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The BoldHeartMama desires to enjoy living out the choices that she’s made for herself and for her family. She is a relentless learner: curious, inquisitive, and open to the possibilities of her life and of the human condition. She understands that there isn't one right way—she asks questions that dig deeper to make sense of it all and to find her own path.

She pays attention to and nurtures whatever it is she really cares about, letting go of the rest (for now) knowing she can't do and be everything all at once. She embraces her imperfections in favor of "good enough"—her imperfect self, her imperfect home, her imperfect mothering, her imperfect desires—and she never stops evolving as a woman and mother. She is a BoldHeart, authentic and true to herself.

The BoldHeartMama knows there is only this one life and she's all in. She is present and engaged and making things happen. Her intuition is her guide. She seeks to be inspired and relies on her creativity and her resourcefulness to solve the big and little challenges that she and her family face together as they navigate their relationships and their world.

The BoldHeartMama is willing to take calculated risks to make her biggest dreams come true. She is living out her BoldHeart in the moment, making small moves and taking little steps that add up, and she's cultivating a good life for herself and her family in the process. Read More!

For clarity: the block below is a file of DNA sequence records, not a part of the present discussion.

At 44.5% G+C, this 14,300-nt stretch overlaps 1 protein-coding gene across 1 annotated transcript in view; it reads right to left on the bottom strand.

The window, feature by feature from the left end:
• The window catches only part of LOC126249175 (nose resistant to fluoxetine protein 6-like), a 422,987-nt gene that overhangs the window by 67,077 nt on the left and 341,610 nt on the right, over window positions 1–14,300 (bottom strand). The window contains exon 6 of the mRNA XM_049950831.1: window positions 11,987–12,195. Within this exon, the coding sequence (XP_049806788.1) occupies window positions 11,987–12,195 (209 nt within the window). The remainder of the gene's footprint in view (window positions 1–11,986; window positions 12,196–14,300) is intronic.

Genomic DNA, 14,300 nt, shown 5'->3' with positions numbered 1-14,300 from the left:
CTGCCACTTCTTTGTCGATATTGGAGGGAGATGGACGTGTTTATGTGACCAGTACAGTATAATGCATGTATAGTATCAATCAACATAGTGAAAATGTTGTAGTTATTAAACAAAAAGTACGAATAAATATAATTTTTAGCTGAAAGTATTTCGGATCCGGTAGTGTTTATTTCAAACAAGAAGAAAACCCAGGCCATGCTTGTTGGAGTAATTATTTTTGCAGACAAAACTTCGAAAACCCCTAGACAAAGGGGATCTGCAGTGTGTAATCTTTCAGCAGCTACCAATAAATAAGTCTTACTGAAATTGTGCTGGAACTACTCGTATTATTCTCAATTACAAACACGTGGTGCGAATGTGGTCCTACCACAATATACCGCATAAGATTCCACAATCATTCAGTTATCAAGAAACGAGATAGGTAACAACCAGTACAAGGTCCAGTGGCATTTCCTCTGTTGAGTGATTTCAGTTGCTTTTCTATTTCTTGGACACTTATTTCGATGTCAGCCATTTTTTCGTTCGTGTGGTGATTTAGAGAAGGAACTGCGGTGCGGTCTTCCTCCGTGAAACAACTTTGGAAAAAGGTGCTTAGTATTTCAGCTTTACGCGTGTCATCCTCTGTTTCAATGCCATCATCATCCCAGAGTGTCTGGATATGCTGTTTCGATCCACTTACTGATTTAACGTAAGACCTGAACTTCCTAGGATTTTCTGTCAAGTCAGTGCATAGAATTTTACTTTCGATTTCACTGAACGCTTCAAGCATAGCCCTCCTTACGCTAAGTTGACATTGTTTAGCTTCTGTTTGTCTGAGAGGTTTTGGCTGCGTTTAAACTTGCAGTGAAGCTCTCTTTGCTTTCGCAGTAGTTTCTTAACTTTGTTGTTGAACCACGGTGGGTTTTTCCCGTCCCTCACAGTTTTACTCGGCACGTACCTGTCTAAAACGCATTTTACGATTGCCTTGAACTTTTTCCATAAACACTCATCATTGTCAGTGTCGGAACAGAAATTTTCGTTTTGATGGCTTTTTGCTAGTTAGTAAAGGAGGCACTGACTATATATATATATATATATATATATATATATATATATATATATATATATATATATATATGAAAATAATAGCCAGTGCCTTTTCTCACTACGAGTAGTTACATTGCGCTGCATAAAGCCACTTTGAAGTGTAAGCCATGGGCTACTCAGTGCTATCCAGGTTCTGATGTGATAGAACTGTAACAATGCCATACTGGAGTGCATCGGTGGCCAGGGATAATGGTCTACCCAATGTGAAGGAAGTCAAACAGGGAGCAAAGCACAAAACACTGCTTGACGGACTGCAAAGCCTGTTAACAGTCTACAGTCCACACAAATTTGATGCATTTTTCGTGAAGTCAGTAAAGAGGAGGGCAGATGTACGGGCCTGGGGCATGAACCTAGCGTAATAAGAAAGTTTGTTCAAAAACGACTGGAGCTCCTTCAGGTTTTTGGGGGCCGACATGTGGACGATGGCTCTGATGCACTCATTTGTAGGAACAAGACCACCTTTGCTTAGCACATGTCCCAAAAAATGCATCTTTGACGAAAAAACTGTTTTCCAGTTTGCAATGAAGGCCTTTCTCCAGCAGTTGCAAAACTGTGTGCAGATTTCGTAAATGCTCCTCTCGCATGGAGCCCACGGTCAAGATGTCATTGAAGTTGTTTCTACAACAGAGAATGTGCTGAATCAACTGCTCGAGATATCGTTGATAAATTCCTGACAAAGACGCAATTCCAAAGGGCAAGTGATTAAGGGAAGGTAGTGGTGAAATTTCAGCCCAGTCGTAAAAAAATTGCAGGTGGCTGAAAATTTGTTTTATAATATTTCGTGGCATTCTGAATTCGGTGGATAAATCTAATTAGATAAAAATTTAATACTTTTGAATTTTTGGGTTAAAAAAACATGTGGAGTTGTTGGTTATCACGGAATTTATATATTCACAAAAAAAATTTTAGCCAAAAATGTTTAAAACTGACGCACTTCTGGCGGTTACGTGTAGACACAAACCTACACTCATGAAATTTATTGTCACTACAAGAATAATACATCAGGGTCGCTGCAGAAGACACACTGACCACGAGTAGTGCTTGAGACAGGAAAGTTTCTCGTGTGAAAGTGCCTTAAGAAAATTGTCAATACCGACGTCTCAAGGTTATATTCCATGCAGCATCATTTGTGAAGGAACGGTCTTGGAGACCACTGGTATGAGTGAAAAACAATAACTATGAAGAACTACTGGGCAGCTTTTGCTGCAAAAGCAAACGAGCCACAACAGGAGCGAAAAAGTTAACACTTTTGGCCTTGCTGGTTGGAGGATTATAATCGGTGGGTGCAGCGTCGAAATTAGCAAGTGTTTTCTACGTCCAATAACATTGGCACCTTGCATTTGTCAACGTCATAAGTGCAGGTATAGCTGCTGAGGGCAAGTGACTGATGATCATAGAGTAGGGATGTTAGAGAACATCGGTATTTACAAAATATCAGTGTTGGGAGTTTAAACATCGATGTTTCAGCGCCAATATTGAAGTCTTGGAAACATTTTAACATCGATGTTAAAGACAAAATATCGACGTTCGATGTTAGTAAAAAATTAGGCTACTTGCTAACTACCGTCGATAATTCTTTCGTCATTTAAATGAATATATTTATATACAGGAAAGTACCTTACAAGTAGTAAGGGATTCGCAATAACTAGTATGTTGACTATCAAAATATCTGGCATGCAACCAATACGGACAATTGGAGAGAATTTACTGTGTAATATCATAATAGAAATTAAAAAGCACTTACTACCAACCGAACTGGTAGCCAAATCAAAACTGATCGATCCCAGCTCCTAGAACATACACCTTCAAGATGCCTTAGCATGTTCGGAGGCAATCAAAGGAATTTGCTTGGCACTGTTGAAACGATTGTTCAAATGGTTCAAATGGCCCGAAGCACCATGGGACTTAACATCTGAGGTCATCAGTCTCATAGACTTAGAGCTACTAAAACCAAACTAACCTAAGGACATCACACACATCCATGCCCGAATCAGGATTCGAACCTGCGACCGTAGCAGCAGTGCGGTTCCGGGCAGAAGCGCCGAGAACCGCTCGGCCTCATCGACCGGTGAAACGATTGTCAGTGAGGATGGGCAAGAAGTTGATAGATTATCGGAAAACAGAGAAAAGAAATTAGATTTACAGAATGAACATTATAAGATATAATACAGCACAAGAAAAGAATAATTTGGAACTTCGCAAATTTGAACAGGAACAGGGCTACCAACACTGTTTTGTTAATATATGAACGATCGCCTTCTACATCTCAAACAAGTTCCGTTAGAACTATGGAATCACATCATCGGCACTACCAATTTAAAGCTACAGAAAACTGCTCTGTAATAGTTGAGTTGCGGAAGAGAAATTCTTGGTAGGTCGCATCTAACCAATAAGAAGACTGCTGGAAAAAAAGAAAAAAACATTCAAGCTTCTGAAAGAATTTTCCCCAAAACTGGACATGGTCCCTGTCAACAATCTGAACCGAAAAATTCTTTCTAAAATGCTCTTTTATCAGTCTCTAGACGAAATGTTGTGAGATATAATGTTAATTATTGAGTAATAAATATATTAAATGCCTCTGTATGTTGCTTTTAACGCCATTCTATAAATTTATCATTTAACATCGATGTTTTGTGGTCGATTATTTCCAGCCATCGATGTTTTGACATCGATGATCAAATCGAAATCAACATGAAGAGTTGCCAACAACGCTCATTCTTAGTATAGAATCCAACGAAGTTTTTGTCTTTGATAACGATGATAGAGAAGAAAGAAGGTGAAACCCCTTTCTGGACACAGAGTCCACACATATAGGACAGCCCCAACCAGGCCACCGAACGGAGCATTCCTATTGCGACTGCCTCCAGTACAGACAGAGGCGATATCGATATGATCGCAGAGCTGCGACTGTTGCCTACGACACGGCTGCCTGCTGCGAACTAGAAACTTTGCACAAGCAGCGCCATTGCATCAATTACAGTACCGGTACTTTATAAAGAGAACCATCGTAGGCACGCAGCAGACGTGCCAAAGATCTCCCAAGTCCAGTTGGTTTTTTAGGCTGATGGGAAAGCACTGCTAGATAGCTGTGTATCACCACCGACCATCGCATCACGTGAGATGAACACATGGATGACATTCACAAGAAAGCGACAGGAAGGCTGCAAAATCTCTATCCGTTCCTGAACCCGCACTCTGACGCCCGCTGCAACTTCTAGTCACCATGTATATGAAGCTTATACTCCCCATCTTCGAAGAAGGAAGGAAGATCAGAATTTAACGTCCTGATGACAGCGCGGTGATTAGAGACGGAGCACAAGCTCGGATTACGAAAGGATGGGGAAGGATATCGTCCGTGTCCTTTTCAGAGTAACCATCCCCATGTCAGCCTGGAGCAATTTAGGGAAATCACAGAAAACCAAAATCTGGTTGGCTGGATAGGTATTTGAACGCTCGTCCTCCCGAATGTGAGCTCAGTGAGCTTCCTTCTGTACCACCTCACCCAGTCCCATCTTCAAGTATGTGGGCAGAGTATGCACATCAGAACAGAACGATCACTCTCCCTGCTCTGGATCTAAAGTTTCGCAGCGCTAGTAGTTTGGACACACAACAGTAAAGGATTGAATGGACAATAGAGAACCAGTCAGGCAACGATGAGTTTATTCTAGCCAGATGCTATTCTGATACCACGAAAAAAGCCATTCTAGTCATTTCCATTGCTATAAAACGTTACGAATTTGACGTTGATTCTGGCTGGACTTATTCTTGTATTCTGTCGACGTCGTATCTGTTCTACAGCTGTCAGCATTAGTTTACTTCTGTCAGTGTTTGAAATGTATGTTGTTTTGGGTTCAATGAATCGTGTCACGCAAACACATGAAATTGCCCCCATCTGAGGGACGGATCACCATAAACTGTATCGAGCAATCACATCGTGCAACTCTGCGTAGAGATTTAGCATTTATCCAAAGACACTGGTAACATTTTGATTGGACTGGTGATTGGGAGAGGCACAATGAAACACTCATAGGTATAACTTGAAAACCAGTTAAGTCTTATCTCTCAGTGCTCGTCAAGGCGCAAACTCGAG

Monday, December 28, 2009

More zzzzz's please

When we first decided to stage a sleep intervention, our primary goal was to improve the quality and quantity of Roscoe's sleep in any way we could. The No Cry Sleep Solution has been my handy reference ever since.

For babies like Roscoe, who wake frequently during each sleep cycle, a trick we read in the NCSS is to intervene with whatever means typically used to soothe the baby (nursing, pacifier, etc.) just before he wakes up in an effort to prevent him from fully waking--now I always have an ear out for the smallest little squeak or rustle, and I've perfected my sprint on tip-toe between his room and ours, which is connected by a long hall. We found that pushing the white-noise button on his swing usually does the trick. As the theory goes, the baby will become accustomed to sleeping for longer intervals and will eventually do so without any intervention. I definitely see this happening at night, but his nap time sleep still requires a lot of button pushing.

Roscoe's naps are much more predictable and he's naturally gravitated toward a schedule of two naps a day, one each at 9:00 and 1:00. Consistent nap times not only offer great structure to the day, but they are a sanity saver since I can count on having a specified chunk of time to get out of the house without worry over disrupting his routine.

Thankfully, putting Roscoe to sleep is no longer a struggle. Gone are the days of efforts greater than two hours to convince him to sleep. I'm more effective at reading his "I'm sleepy" cues, and we've created a calm predictable routine that lets him know that it's time to wind down and prepare for sleep. A big (and awesome) improvement is that he no longer needs to be nursed to sleep. Nursing is often the last step to our routine, but most of the time he is awake or drowsy when I transfer him to the swing. With a better appreciation for timing, there is little to no fussing involved.